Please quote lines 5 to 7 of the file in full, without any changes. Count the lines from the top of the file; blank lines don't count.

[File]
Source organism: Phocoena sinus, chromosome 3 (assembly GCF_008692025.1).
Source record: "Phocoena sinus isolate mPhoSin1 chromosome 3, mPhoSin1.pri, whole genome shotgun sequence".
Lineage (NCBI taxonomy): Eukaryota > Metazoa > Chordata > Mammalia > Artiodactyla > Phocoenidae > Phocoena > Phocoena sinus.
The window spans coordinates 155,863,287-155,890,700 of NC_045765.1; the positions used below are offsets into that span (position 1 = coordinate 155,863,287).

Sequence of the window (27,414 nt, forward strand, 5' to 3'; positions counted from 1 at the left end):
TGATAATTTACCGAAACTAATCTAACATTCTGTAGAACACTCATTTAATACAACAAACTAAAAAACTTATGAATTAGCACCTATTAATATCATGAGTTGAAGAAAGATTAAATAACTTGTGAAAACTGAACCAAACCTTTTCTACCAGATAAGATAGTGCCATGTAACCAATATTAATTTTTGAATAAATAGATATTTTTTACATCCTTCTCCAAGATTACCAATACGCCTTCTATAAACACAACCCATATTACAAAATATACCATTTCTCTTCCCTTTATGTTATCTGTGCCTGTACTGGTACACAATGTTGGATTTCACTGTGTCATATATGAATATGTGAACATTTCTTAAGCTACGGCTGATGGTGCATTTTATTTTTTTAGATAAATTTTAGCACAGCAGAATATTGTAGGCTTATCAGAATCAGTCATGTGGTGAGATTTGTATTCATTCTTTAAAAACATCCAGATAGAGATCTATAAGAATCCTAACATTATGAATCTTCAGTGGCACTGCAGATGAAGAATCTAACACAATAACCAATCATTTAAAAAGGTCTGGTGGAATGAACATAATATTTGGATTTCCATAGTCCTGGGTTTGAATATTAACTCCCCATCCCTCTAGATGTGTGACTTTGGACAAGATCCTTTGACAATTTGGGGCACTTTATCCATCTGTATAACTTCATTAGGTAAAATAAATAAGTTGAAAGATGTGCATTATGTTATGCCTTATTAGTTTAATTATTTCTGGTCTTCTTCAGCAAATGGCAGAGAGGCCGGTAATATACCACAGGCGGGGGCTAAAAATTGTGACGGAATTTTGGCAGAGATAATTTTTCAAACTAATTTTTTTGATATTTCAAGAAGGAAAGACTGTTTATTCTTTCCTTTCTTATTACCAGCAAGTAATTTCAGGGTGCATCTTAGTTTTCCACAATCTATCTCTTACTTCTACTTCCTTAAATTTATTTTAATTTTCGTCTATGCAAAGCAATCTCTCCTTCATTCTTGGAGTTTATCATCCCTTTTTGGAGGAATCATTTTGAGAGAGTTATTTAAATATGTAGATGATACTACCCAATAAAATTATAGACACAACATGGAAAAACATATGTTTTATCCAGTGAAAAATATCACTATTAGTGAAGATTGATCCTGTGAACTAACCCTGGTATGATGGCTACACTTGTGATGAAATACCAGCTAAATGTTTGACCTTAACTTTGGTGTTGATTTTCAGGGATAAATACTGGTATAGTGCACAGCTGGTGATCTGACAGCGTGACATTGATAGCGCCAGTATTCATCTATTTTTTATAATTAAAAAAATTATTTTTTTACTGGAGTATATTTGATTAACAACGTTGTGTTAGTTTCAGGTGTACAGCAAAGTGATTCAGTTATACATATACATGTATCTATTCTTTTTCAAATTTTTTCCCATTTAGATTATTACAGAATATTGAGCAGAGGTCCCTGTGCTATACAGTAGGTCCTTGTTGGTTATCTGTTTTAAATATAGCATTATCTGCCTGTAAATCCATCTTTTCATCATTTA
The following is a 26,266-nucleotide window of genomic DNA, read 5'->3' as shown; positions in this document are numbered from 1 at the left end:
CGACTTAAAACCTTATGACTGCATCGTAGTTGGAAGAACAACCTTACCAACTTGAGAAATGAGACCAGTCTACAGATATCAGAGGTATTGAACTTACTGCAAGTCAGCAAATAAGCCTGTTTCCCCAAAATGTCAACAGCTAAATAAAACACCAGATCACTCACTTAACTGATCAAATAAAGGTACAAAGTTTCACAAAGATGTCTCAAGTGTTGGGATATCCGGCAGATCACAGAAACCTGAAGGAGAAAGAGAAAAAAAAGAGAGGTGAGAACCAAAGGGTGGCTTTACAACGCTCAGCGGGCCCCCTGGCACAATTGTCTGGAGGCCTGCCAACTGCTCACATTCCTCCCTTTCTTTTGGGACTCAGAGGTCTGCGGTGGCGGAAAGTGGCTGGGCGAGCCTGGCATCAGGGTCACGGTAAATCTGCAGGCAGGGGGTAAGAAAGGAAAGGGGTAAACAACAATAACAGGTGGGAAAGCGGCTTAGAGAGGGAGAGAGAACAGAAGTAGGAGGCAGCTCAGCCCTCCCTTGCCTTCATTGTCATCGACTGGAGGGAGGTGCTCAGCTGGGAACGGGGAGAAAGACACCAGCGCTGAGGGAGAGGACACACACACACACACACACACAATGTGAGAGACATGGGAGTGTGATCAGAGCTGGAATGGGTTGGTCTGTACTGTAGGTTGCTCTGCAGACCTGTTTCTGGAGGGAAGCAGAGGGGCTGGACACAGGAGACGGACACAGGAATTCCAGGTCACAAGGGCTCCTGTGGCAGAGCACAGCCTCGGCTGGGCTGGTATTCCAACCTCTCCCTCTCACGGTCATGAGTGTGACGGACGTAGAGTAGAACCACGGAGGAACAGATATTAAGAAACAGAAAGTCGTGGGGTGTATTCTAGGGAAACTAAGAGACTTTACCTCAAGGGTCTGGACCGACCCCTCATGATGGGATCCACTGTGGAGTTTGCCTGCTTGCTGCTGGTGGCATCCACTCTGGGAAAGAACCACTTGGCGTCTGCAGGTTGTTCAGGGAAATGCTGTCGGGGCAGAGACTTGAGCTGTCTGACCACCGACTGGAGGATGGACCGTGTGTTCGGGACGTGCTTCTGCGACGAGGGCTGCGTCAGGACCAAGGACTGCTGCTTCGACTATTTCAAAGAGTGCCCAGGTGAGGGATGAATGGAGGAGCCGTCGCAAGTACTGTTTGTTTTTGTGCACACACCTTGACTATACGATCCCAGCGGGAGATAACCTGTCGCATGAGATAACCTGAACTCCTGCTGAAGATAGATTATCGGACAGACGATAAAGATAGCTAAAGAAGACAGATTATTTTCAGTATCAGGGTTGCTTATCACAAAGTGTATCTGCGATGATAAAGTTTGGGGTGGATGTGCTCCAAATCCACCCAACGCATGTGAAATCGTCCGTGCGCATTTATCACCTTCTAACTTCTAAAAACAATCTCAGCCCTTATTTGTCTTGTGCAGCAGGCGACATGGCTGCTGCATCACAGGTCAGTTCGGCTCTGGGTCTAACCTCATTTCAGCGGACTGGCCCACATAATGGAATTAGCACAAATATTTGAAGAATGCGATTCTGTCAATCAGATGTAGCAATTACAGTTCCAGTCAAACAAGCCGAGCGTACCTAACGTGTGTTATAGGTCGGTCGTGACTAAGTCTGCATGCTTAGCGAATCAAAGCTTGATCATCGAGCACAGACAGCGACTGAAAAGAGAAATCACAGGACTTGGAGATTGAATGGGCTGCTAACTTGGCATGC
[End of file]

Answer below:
Sequence of the window (27,414 nt, forward strand, 5' to 3'; positions counted from 1 at the left end):
TGATAATTTACCGAAACTAATCTAACATTCTGTAGAACACTCATTTAATACAACAAACTAAAAAACTTATGAATTAGCACCTATTAATATCATGAGTTGAAGAAAGATTAAATAACTTGTGAAAACTGAACCAAACCTTTTCTACCAGATAAGATAGTGCCATGTAACCAATATTAATTTTTGAATAAATAGATATTTTTTACATCCTTCTCCAAGATTACCAATACGCCTTCTATAAACACAACCCATATTACAAAATATACCATTTCTCTTCCCTTTATGTTATCTGTGCCTGTACTGGTACACAATGTTGGATTTCACTGTGTCATATATGAATATGTGAACATTTCTTAAGCTACGGCTGATGGTGCATTTTATTTTTTTAGATAAATTTTAGCACAGCAGAATATTGTAGGCTTATCAGAATCAGTCATGTGGTGAGATTTGTATTCATTCTTTAAAAACATCCAGATAGAGATCTATAAGAATCCTAACATTATGAATCTTCAGTGGCACTGCAGATGAAGAATCTAACACAATAACCAATCATTTAAAAAGGTCTGGTGGAATGAACATAATATTTGGATTTCCATAGTCCTGGGTTTGAATATTAACTCCCCATCCCTCTAGATGTGTGACTTTGGACAAGATCCTTTGACAATTTGGGGCACTTTATCCATCTGTATAACTTCATTAGGTAAAATAAATAAGTTGAAAGATGTGCATTATGTTATGCCTTATTAGTTTAATTATTTCTGGTCTTCTTCAGCAAATGGCAGAGAGGCCGGTAATATACCACAGGCGGGGGCTAAAAATTGTGACGGAATTTTGGCAGAGATAATTTTTCAAACTAATTTTTTTGATATTTCAAGAAGGAAAGACTGTTTATTCTTTCCTTTCTTATTACCAGCAAGTAATTTCAGGGTGCATCTTAGTTTTCCACAATCTATCTCTTACTTCTACTTCCTTAAATTTATTTTAATTTTCGTCTATGCAAAGCAATCTCTCCTTCATTCTTGGAGTTTATCATCCCTTTTTGGAGGAATCATTTTGAGAGAGTTATTTAAATATGTAGATGATACTACCCAATAAAATTATAGACACAACATGGAAAAACATATGTTTTATCCAGTGAAAAATATCACTATTAGTGAAGATTGATCCTGTGAACTAACCCTGGTATGATGGCTACACTTGTGATGAAATACCAGCTAAATGTTTGACCTTAACTTTGGTGTTGATTTTCAGGGATAAATACTGGTATAGTGCACAGCTGGTGATCTGACAGCGTGACATTGATAGCGCCAGTATTCATCTATTTTTTATAATTAAAAAAATTATTTTTTTACTGGAGTATATTTGATTAACAACGTTGTGTTAGTTTCAGGTGTACAGCAAAGTGATTCAGTTATACATATACATGTATCTATTCTTTTTCAAATTTTTTCCCATTTAGATTATTACAGAATATTGAGCAGAGGTCCCTGTGCTATACAGTAGGTCCTTGTTGGTTATCTGTTTTAAATATAGCATTATCTGCCTGTAAATCCATCTTTTCATCATTTA
The following is a 26,266-nucleotide window of genomic DNA, read 5'->3' as shown; positions in this document are numbered from 1 at the left end: